3-1 against Switzerland, quarterfinals of UEFA EURO 2020
- No team has ever won two penalty shootouts in the same EURO.
Around the match
- Italy’s win over Belgium was their 13th in a row, although unlike the first 11 matches in this series, Roberto Mancini’s team has conceded a goal in each of their last two matches. Italy’s defense has not been beaten more than once in its last 35 matches, since a 3-1 loss to France in a friendly on June 1, 2018, their second game under Mancini.
- The Azzurri are now unbeaten in 33 matches (27 wins), breaking a national record that had stood since the 1930s. Their last loss was 1-0 to Portugal in Lisbon in the UEFA Nations League on September 10, 2018.
- The last time Italy trailed in a match was when Edin Džeko gave Bosnia and Herzegovina a 57th-minute lead in a UEFA Nations League match in Florence on September 4, 2020; the Azzurri equalized ten minutes later. It was the only time in its last 23 matches that Italy was behind.
- The only other EURO in which Italy won all three of its group matches came in 2000, when it also started with a win over Turkey (2-1) before beating Belgium (2-0) and Sweden (2-1) and finishing runner-up to France.
- Nicolò Barella’s goal against Belgium was his sixth at the international level and his first in a tournament. The Internazionale midfielder scored Italy’s first goal in the UEFA EURO 2020 qualifying campaign – seven minutes after the first game, a 2-0 home win over Finland.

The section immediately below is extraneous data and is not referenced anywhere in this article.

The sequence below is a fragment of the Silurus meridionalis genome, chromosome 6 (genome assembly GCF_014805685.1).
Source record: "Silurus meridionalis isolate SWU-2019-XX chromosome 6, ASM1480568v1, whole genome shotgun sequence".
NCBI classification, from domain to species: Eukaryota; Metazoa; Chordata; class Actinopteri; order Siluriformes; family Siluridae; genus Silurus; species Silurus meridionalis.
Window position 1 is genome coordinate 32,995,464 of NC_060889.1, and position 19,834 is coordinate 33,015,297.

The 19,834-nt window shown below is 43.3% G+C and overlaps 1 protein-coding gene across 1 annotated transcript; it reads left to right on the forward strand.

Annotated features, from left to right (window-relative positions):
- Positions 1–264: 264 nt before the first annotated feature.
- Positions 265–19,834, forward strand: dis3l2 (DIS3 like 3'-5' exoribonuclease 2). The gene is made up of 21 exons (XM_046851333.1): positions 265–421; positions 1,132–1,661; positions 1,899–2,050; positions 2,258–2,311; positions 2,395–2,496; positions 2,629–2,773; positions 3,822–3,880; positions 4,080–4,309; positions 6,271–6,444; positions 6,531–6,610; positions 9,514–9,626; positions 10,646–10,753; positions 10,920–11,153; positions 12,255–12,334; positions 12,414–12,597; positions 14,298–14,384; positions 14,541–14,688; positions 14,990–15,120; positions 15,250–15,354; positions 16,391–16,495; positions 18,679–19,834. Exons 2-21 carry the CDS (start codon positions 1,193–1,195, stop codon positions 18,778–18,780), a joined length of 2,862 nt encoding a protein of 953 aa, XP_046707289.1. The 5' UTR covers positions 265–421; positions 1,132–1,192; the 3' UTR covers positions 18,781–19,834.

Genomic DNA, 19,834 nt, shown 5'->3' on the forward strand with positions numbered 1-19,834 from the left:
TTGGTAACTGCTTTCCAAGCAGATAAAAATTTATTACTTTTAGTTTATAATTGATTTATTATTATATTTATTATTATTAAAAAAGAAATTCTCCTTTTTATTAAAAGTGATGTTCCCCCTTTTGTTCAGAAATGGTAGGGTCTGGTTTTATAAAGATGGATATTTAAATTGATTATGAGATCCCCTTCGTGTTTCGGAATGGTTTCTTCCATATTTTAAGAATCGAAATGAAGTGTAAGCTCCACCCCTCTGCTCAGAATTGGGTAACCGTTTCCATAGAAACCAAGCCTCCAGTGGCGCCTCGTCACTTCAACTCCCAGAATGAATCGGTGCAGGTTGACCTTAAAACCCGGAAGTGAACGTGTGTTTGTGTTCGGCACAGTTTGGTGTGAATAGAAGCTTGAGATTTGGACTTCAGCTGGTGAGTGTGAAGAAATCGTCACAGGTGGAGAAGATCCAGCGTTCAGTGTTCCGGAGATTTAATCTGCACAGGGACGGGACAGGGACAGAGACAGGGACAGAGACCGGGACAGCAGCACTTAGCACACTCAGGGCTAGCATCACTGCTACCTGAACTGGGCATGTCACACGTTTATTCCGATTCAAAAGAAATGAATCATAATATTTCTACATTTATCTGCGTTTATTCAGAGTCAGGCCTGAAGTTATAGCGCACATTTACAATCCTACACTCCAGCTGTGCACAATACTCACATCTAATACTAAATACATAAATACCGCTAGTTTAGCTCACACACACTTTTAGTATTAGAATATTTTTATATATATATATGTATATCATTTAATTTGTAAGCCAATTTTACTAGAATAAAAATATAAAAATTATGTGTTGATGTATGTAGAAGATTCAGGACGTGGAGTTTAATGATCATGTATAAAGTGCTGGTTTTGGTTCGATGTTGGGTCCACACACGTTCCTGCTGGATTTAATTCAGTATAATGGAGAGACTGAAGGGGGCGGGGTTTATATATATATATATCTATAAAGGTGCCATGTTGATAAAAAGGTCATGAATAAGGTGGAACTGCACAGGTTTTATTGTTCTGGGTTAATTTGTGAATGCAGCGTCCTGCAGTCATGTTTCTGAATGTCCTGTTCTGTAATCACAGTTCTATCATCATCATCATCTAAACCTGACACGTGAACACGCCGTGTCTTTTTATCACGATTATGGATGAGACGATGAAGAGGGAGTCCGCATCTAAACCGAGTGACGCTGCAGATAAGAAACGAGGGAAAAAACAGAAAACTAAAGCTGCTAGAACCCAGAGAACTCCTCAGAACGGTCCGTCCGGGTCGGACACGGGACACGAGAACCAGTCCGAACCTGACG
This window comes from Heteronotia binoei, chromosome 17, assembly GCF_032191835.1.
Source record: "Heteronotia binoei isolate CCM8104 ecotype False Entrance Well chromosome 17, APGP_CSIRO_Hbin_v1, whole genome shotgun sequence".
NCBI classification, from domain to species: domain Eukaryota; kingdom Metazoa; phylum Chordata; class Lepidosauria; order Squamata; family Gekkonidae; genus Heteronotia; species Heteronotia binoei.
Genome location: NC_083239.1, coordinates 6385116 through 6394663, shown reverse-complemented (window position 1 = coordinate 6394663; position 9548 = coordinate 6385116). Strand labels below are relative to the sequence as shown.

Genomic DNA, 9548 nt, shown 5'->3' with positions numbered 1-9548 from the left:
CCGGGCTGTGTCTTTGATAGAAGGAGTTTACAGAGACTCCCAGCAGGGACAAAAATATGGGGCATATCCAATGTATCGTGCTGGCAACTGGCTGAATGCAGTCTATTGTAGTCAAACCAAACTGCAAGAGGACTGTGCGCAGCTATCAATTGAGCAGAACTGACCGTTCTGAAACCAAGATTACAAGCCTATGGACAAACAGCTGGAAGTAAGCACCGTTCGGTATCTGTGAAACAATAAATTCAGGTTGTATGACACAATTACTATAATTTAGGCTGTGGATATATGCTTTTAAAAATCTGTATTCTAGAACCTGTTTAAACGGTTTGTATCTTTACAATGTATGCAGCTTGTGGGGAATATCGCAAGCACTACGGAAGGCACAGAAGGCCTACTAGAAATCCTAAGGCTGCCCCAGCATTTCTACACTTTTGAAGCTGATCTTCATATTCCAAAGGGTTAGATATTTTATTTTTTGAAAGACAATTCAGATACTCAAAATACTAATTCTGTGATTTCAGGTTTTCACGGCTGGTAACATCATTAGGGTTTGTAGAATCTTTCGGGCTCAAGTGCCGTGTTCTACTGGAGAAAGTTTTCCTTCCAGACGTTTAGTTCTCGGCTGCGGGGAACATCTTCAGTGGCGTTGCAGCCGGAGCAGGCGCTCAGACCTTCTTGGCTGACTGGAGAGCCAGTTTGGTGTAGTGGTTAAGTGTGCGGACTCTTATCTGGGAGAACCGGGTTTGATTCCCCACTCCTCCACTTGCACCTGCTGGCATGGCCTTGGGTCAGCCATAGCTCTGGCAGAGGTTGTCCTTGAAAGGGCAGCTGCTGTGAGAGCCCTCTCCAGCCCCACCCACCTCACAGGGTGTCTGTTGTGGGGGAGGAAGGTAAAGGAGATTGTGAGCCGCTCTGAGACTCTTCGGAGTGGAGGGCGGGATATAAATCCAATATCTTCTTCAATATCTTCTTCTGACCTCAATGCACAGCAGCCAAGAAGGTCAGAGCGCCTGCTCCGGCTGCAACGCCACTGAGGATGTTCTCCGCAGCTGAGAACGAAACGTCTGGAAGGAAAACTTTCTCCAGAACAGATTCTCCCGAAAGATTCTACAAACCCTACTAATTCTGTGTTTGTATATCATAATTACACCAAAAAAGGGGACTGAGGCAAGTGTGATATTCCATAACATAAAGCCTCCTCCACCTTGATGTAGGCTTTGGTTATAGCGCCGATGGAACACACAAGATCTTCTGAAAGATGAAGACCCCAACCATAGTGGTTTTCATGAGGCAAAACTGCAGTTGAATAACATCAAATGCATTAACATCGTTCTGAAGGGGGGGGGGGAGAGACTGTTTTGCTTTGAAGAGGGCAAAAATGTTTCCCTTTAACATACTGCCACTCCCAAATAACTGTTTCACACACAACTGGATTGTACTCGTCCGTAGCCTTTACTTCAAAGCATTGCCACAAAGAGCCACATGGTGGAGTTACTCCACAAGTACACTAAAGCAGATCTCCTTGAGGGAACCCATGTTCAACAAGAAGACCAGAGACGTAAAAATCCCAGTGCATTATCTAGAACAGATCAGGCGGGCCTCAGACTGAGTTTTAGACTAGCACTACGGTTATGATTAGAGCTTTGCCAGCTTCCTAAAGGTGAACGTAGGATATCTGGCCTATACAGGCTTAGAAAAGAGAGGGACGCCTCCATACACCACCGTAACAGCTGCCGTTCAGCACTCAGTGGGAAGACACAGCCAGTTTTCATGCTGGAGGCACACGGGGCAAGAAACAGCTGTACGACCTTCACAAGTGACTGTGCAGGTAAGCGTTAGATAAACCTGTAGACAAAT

- Lorenzo Insigne has surpassed 10 international goals in 45 matches. He had already scored against Turkey on the first day.
- Ciro Immobile honored his 50th cap against Belgium, becoming the third member of Mancini’s team to reach that total, behind Giorgio Chiellini and Leonardo Bonucci, who both surpassed 100 caps. The Lazio striker is also Italy’s top scorer, having found the net in five of his last seven games for the Azzurri, bringing his international goal total to 15. Italy has won all 13 matches in which he has scored.
- Manuel Locatelli’s brace against Switzerland on the second day was the first of his professional career. He had only scored once before for Italy, in a FIFA World Cup qualifying match against Bulgaria in March of this year (2-0). Since that game against Switzerland, he has only made one appearance as a substitute.
- Federico Chiesa’s goal against Austria at Wembley was only his second with Italy in his 29th appearance, the only previous one being the goal in the Azzurri’s 9-1 win over Armenia in UEFA EURO 2020 qualifying.